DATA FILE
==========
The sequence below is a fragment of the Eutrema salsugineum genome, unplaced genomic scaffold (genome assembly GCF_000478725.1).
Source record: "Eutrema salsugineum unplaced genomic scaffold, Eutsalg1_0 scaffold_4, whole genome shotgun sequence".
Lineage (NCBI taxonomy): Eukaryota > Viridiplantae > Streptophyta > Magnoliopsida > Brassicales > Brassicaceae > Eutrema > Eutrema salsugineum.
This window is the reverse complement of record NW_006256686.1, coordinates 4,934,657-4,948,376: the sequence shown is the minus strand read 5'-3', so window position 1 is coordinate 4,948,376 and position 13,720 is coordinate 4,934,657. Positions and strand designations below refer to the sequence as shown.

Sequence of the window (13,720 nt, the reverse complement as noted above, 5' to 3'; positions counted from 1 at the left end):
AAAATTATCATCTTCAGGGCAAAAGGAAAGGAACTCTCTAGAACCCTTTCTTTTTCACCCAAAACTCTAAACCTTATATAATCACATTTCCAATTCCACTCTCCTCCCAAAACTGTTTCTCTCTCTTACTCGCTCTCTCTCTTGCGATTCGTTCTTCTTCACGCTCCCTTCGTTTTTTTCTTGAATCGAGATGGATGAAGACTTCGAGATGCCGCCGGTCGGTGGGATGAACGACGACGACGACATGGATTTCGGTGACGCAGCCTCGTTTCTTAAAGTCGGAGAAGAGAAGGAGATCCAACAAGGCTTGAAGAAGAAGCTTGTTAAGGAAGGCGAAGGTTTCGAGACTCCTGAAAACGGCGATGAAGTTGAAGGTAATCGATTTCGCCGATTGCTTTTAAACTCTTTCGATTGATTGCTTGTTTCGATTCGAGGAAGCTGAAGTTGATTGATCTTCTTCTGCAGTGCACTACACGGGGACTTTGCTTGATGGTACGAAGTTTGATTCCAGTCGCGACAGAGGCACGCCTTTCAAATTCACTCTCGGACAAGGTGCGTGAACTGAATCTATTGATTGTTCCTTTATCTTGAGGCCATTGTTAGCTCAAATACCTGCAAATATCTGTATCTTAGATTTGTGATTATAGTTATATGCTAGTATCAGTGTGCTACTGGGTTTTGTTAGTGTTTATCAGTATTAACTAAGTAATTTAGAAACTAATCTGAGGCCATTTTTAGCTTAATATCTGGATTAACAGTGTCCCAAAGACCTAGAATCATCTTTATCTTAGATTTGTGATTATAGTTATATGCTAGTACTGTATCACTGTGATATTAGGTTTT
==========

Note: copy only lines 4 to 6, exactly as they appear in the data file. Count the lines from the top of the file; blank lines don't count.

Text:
This window is the reverse complement of record NW_006256686.1, coordinates 4,934,657-4,948,376: the sequence shown is the minus strand read 5'-3', so window position 1 is coordinate 4,948,376 and position 13,720 is coordinate 4,934,657. Positions and strand designations below refer to the sequence as shown.

Sequence of the window (13,720 nt, the reverse complement as noted above, 5' to 3'; positions counted from 1 at the left end):
AAAATTATCATCTTCAGGGCAAAAGGAAAGGAACTCTCTAGAACCCTTTCTTTTTCACCCAAAACTCTAAACCTTATATAATCACATTTCCAATTCCACTCTCCTCCCAAAACTGTTTCTCTCTCTTACTCGCTCTCTCTCTTGCGATTCGTTCTTCTTCACGCTCCCTTCGTTTTTTTCTTGAATCGAGATGGATGAAGACTTCGAGATGCCGCCGGTCGGTGGGATGAACGACGACGACGACATGGATTTCGGTGACGCAGCCTCGTTTCTTAAAGTCGGAGAAGAGAAGGAGATCCAACAAGGCTTGAAGAAGAAGCTTGTTAAGGAAGGCGAAGGTTTCGAGACTCCTGAAAACGGCGATGAAGTTGAAGGTAATCGATTTCGCCGATTGCTTTTAAACTCTTTCGATTGATTGCTTGTTTCGATTCGAGGAAGCTGAAGTTGATTGATCTTCTTCTGCAGTGCACTACACGGGGACTTTGCTTGATGGTACGAAGTTTGATTCCAGTCGCGACAGAGGCACGCCTTTCAAATTCACTCTCGGACAAGGTGCGTGAACTGAATCTATTGATTGTTCCTTTATCTTGAGGCCATTGTTAGCTCAAATACCTGCAAATATCTGTATCTTAGATTTGTGATTATAGTTATATGCTAGTATCAGTGTGCTACTGGGTTTTGTTAGTGTTTATCAGTATTAACTAAGTAATTTAGAAACTAATCTGAGGCCATTTTTAGCTTAATATCTGGATTAACAGTGTCCCAAAGACCTAGAATCATCTTTATCTTAGATTTGTGATTATAGTTATATGCTAGTACTGTATCACTGTGATATTAGGTTTT